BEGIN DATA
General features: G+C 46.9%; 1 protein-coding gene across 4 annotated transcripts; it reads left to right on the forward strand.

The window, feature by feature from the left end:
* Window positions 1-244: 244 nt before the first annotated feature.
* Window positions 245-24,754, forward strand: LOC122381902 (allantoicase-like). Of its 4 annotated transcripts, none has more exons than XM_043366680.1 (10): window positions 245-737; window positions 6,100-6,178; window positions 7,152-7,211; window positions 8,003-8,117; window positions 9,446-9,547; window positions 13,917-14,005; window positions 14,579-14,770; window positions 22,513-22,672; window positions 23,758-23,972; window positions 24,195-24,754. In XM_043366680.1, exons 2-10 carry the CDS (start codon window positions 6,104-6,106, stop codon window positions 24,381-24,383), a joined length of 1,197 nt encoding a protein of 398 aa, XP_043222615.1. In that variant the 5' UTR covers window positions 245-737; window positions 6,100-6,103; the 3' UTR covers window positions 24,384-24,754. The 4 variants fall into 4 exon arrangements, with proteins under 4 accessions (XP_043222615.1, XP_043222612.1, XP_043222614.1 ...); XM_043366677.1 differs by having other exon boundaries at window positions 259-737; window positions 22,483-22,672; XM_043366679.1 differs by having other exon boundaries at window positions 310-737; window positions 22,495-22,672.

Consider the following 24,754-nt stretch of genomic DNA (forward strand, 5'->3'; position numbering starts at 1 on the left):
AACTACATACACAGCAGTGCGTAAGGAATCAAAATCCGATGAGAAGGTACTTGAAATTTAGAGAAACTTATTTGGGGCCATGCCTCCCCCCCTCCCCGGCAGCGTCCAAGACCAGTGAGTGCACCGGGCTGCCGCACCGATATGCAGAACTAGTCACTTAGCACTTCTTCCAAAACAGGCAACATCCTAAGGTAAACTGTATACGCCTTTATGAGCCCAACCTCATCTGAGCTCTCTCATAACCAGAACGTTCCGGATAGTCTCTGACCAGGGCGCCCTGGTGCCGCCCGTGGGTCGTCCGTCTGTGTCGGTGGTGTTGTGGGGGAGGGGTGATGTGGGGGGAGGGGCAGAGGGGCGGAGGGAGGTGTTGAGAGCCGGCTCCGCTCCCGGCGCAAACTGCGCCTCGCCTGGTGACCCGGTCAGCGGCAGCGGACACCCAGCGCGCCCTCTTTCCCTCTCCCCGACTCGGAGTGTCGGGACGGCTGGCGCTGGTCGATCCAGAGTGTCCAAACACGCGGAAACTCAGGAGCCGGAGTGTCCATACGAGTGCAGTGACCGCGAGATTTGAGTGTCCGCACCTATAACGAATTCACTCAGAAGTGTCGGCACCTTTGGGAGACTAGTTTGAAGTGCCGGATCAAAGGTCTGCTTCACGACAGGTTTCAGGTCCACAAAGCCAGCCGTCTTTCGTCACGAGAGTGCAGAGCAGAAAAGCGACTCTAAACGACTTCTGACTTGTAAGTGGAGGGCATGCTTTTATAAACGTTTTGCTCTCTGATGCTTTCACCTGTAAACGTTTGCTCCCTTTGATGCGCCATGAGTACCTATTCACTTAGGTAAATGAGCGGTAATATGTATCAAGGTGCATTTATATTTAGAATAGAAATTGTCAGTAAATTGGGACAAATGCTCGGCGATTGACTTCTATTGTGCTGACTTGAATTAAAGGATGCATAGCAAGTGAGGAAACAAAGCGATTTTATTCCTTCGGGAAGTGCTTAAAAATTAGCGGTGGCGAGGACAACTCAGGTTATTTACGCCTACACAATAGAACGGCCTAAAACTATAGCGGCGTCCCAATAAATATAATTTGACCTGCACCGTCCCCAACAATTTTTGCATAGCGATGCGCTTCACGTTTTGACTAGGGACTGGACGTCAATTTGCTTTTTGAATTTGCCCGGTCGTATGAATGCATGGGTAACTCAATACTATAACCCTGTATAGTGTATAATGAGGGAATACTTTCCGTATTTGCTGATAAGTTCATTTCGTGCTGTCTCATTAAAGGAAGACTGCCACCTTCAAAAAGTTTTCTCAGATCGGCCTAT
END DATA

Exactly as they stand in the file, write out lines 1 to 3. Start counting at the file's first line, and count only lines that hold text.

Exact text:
General features: G+C 46.9%; 1 protein-coding gene across 4 annotated transcripts; it reads left to right on the forward strand.

The window, feature by feature from the left end:
* Window positions 1-244: 244 nt before the first annotated feature.